Four new carbon pricing bills drop in Congress
By Danny Richter
Our push for carbon pricing just took some new, exciting steps forward. First, Florida Republican Rep. Francis Rooney has introduced the bipartisan Stemming Warming and Augmenting Pay (SWAP) Act with cosponsor Rep. Dan Lipinski (D-IL). Together, these two representatives have also introduced the Raise Wages, Cut Carbon Act. Citizens’ Climate Lobby is pleased to see the introduction of these bipartisan bills that would achieve significant reductions in CO2 emissions. The bills indicate that Republicans and Democrats are beginning to agree that a price on carbon is the most efficient way to reduce America’s emissions quickly, a position long held by economists.
We want to thank Rep. Rooney and Rep. Lipinski for introducing these bipartisan climate bills today. Both Rep. Rooney and Lipinski have been leaders in the effort to enact a robust price on CO2 emissions as original cosponsors of the Energy Innovation and Carbon Dividend Act (H.R. 763), as has Rep. Ted Deutch (D-FL). Rep. Deutch, the lead sponsor of the Energy Innovation Act, has been a passionate and effective voice on this issue in the halls of Congress and in the media.
These carbon pricing bills also bring important new ideas into the policy discussion. The SWAP Act would use the revenue to reduce payroll taxes, help low-income households with energy costs, and fund low-carbon energy R&D. The Raise Wages, Cut Carbon Act would use revenue in similar ways. These ideas will feed a richer national discussion on the best way to price carbon. Like the Energy Innovation Act, which returns 100% of revenue to U.S. households, these bills would drive down America’s emissions.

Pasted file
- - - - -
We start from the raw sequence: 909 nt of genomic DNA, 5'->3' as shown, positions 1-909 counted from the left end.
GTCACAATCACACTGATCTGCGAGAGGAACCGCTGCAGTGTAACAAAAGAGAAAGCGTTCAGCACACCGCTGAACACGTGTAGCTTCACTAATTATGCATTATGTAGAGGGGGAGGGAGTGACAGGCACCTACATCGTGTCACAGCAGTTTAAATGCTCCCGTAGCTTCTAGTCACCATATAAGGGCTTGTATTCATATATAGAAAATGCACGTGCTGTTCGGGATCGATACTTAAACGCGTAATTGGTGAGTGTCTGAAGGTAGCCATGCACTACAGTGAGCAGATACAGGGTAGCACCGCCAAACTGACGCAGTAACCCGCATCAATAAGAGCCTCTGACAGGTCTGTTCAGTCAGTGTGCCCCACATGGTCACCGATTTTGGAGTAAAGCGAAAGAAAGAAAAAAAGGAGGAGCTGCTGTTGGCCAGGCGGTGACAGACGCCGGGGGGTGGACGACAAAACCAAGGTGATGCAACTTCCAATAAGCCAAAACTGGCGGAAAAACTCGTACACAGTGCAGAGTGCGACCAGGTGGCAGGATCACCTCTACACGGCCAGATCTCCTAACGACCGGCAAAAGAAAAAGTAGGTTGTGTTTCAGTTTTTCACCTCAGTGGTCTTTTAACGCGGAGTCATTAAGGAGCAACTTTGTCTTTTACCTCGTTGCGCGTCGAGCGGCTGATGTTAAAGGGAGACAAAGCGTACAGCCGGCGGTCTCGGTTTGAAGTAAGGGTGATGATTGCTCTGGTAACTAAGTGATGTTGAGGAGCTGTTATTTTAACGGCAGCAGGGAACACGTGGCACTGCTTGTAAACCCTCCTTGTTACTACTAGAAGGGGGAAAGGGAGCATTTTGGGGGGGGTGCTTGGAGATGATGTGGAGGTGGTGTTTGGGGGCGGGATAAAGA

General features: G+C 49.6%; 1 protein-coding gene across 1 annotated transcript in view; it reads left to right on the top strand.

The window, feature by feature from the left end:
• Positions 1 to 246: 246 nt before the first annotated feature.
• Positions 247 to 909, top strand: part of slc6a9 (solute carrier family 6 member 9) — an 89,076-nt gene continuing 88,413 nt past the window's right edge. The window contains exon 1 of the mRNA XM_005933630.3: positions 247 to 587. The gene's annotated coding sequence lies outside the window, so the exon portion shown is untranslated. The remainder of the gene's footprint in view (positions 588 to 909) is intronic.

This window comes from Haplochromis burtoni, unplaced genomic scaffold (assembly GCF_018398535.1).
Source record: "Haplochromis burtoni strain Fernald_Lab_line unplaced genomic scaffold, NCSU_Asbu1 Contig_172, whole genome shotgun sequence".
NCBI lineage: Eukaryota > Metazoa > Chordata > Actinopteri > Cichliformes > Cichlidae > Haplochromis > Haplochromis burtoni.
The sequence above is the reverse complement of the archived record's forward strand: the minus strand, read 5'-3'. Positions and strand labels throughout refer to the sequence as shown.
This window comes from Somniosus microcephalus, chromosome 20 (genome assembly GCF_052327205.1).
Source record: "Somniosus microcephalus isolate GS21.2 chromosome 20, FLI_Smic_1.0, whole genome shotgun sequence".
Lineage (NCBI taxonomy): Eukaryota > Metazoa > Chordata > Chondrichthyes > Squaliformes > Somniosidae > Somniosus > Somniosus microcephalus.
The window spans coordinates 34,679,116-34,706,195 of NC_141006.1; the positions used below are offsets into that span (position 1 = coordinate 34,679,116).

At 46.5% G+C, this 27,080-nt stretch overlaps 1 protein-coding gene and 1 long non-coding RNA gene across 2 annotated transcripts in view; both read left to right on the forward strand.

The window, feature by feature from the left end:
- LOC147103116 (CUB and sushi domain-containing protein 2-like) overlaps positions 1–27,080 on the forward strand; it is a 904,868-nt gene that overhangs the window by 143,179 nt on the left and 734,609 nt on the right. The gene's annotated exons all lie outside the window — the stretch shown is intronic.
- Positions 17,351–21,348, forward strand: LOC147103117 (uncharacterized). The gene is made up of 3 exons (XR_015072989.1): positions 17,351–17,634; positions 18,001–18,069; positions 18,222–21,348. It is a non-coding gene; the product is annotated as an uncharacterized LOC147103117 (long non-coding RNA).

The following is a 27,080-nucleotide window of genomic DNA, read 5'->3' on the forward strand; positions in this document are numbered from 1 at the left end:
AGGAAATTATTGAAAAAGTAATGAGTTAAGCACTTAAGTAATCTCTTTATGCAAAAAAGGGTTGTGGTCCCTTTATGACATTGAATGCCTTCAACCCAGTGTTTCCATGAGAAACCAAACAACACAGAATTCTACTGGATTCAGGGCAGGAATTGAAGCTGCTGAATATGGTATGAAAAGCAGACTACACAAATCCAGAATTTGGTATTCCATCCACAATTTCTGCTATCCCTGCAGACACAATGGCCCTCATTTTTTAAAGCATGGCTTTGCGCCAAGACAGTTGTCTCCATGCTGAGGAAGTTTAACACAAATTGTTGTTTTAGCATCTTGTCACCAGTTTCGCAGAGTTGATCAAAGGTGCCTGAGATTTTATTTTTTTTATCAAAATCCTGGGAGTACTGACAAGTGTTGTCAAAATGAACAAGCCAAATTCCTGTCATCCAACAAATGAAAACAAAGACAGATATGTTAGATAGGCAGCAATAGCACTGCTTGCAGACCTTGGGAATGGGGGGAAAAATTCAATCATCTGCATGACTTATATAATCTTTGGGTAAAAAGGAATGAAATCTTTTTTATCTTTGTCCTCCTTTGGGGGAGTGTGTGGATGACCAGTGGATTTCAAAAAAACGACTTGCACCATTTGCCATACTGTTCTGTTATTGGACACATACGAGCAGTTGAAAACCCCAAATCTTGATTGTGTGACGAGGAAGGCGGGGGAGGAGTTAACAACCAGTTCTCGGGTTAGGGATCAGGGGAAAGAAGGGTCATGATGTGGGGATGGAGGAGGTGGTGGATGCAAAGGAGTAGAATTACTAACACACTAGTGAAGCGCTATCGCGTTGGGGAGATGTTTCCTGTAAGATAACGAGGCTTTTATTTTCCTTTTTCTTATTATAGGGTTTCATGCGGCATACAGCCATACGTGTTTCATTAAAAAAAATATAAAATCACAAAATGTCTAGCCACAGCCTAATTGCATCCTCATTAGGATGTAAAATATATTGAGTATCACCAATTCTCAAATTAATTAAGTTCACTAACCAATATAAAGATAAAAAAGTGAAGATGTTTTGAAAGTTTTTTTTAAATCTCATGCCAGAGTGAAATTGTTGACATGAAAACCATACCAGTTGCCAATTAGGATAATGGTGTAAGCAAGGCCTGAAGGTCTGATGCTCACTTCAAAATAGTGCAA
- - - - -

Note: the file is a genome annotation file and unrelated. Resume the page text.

Another development today is that Sen. Chris Coons (D-DE) has introduced the Climate Action Rebate Act of 2019 in the Senate, with Rep. Jimmy Panetta (D-CA) introducing a companion bill in the House. This is a Democratic bill containing many great ideas for a national carbon pricing program. This bill will add to and enhance the ongoing national dialogue on a carbon price. Senator Coons remains committed to reintroducing the Energy Innovation Act as a bipartisan bill this Congress. CCL will continue to work with him and all members of Congress to advance a bipartisan bill.
We are excited to see Republicans and Democrats focusing their attention on the effective tool of carbon pricing, both through these bills and on the Energy Innovation Act. The climate is neither Democratic nor Republican, nor is it waiting around for us to resolve our political differences. The essential question should not be who supports a particular policy proposal, but rather how effective will that proposal be at reducing emissions. We need to build more bridges between the two parties, and have more bipartisan dialogue, if we are to take meaningful action. Major bills like these accomplish those goals.
Danny Richter is CCL’s Vice President of Government Affairs and is based in Washington, D.C.